Among the ancient neigong lineages still in existence today, the Mo-Pai is characterized by an unusual openness. The school and its headmaster, known by the alias “John Chang”, has been the subject of two recent books and a video documentary.
Jim McMillan, who identifies himself as a longtime disciple of John Chang, has graciously agreed to share a few of his experiences with Martial Development readers:
Recent news items from the world of martial arts…
Enroll Now in Jedi Knight 101: Intro to the Jedi Order
Source: Telegraph UK
The UK’s first Jedi course is on offer at Queen’s University Belfast in November, and hopes to attract Star Wars fans and introduce them to the joys of continuing their education through open learning.
According to its publicity material, the course ‘Feel the Force: How to Train in the Jedi Way’ teaches the “real-life psychological techniques behind Jedi mind tricks”.
It also claims to examine the “wider issues behind the Star Wars universe, like balance, destiny, dualism, fatherhood and fascism”.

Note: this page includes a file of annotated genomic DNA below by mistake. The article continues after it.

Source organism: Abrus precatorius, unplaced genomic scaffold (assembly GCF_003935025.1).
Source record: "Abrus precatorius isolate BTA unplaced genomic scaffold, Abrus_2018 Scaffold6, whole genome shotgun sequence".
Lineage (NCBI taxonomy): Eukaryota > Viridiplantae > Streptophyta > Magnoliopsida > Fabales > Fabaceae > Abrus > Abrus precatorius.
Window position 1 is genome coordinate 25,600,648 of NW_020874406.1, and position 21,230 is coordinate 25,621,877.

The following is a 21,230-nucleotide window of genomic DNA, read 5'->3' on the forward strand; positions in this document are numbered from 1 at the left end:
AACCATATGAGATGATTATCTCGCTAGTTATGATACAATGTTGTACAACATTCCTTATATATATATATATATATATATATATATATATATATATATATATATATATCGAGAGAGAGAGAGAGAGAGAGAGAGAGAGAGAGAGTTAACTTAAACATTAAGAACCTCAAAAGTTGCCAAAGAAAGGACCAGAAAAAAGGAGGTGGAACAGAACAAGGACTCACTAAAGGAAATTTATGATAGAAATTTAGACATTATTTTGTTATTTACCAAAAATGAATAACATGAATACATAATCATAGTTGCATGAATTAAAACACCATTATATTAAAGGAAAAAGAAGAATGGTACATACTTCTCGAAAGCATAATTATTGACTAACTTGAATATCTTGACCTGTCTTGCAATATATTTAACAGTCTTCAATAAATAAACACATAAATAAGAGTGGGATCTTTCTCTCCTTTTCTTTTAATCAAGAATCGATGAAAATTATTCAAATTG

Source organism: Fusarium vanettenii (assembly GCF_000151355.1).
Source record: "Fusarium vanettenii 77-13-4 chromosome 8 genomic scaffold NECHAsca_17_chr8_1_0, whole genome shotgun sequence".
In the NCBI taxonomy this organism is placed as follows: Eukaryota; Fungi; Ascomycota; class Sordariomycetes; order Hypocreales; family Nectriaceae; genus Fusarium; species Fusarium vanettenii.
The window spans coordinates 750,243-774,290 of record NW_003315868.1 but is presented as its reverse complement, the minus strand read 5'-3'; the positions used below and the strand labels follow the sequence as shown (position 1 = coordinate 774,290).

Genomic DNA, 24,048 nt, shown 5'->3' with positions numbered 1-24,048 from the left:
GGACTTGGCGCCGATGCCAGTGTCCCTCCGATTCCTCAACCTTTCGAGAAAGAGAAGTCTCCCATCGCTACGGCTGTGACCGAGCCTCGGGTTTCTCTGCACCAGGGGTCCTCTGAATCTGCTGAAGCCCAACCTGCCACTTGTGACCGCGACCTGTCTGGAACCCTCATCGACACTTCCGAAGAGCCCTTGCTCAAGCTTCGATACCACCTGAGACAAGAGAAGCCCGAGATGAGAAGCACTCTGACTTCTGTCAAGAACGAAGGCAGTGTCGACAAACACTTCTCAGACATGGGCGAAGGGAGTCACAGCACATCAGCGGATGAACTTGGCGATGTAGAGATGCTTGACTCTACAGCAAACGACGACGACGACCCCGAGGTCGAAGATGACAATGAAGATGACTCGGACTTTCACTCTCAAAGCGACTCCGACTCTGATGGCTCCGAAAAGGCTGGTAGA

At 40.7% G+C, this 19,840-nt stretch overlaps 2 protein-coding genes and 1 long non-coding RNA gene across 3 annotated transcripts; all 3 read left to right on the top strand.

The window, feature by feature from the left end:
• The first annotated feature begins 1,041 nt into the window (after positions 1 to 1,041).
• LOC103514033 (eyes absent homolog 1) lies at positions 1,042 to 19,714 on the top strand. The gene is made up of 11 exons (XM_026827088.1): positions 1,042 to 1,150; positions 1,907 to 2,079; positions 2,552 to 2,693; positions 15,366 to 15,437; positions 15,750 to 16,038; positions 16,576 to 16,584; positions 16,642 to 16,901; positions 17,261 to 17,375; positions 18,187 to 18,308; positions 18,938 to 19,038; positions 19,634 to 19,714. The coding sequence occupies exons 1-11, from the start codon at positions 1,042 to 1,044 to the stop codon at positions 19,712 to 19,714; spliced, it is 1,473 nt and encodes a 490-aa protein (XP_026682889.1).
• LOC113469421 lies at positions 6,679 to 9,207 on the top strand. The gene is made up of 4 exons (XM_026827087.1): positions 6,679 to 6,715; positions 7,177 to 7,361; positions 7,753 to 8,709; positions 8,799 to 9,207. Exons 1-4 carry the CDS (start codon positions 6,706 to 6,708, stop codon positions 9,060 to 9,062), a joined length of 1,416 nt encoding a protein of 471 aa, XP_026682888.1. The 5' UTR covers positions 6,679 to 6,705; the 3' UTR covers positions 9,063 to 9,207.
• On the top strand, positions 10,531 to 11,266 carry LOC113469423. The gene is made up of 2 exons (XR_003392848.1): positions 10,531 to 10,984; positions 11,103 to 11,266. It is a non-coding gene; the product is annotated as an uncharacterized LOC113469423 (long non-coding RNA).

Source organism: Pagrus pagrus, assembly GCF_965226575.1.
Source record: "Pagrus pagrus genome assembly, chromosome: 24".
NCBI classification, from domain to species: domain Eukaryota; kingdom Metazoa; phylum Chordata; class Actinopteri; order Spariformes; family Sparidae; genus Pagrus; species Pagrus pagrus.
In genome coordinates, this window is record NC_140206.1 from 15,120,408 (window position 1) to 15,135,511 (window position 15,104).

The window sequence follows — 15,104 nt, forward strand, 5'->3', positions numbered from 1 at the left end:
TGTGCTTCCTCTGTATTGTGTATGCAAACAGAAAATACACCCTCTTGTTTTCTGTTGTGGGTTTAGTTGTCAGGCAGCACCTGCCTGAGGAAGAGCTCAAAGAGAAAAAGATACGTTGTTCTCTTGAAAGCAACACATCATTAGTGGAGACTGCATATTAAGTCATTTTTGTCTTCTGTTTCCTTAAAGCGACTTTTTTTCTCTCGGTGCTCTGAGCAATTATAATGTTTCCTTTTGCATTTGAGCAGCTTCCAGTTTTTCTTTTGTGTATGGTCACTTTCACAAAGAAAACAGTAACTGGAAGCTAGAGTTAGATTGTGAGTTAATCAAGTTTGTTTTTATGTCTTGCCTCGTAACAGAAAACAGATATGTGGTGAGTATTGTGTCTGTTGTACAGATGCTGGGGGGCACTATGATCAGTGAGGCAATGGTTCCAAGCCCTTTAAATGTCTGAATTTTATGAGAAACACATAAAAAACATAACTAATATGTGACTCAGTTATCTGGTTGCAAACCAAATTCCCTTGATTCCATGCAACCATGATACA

No prior qualifications are required and the blurb informs students that “light sabres are not provided”.
Remember that in the Star Wars universe, the Galactic Empire regarded the Jedi as a pack of rebels, or terrorists…
General Sun wants coffee with a double shot of espresso. General Kalius A’dar will take a black iced tea. Cyran Oghma is all set, thanks. “Anything else, you guys?” Master Flynn asks the others assembled. As the founder of the New York Jedi, Master Flynn (no last name) knows mind tricks don’t work in Starbucks. You can’t order telepathically, and you still have to say “venti” when you really mean extra large.
On Tuesdays, Master Flynn and his Jedi posse squeeze into a few corner tables in this busy café before heading to lightsaber training at a dance studio down the street. Sessions can be grueling, starting with meditation and yoga poses before moving on to choreographed swordplay.